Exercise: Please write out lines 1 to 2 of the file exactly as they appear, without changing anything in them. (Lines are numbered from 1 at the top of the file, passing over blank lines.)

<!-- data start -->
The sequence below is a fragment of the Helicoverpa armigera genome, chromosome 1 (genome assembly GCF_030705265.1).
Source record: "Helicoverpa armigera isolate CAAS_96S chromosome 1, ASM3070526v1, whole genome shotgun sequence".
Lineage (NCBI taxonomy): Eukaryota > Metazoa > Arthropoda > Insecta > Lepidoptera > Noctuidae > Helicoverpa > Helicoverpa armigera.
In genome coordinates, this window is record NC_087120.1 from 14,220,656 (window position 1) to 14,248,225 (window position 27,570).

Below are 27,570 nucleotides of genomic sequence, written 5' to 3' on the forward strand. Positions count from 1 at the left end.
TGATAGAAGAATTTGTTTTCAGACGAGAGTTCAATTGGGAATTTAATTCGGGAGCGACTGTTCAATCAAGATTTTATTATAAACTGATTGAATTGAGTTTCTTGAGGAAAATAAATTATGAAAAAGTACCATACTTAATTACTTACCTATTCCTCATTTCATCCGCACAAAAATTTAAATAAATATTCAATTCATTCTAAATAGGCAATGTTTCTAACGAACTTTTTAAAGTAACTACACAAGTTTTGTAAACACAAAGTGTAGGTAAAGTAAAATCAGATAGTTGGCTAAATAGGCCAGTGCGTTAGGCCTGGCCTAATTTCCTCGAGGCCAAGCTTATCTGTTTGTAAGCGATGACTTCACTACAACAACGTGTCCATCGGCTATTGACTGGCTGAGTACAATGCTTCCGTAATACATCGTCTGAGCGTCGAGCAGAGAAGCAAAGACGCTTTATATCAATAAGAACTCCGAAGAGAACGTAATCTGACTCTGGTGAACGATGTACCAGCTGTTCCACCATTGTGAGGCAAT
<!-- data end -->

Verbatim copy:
The sequence below is a fragment of the Helicoverpa armigera genome, chromosome 1 (genome assembly GCF_030705265.1).
Source record: "Helicoverpa armigera isolate CAAS_96S chromosome 1, ASM3070526v1, whole genome shotgun sequence".